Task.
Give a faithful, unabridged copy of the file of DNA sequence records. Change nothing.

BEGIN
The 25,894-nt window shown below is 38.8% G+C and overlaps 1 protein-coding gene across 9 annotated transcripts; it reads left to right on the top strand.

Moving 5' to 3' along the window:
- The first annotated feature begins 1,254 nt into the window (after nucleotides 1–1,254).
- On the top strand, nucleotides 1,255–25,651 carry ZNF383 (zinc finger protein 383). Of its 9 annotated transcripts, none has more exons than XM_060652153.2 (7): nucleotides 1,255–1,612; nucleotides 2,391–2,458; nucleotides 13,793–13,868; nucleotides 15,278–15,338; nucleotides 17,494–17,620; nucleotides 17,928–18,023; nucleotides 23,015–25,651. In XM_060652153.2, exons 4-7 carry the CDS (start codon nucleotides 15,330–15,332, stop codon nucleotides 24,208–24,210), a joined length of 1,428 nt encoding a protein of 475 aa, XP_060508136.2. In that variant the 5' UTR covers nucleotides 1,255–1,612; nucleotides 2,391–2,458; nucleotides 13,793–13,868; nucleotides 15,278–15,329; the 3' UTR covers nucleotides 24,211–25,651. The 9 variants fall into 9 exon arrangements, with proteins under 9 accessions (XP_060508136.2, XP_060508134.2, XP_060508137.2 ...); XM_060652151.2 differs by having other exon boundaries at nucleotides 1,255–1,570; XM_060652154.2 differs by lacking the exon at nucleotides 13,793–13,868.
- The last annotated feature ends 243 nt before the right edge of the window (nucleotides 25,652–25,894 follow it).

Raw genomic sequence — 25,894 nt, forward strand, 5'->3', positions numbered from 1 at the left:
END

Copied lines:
The 25,894-nt window shown below is 38.8% G+C and overlaps 1 protein-coding gene across 9 annotated transcripts; it reads left to right on the top strand.

Moving 5' to 3' along the window:
- The first annotated feature begins 1,254 nt into the window (after nucleotides 1–1,254).
- On the top strand, nucleotides 1,255–25,651 carry ZNF383 (zinc finger protein 383). Of its 9 annotated transcripts, none has more exons than XM_060652153.2 (7): nucleotides 1,255–1,612; nucleotides 2,391–2,458; nucleotides 13,793–13,868; nucleotides 15,278–15,338; nucleotides 17,494–17,620; nucleotides 17,928–18,023; nucleotides 23,015–25,651. In XM_060652153.2, exons 4-7 carry the CDS (start codon nucleotides 15,330–15,332, stop codon nucleotides 24,208–24,210), a joined length of 1,428 nt encoding a protein of 475 aa, XP_060508136.2. In that variant the 5' UTR covers nucleotides 1,255–1,612; nucleotides 2,391–2,458; nucleotides 13,793–13,868; nucleotides 15,278–15,329; the 3' UTR covers nucleotides 24,211–25,651. The 9 variants fall into 9 exon arrangements, with proteins under 9 accessions (XP_060508136.2, XP_060508134.2, XP_060508137.2 ...); XM_060652151.2 differs by having other exon boundaries at nucleotides 1,255–1,570; XM_060652154.2 differs by lacking the exon at nucleotides 13,793–13,868.
- The last annotated feature ends 243 nt before the right edge of the window (nucleotides 25,652–25,894 follow it).

Raw genomic sequence — 25,894 nt, forward strand, 5'->3', positions numbered from 1 at the left: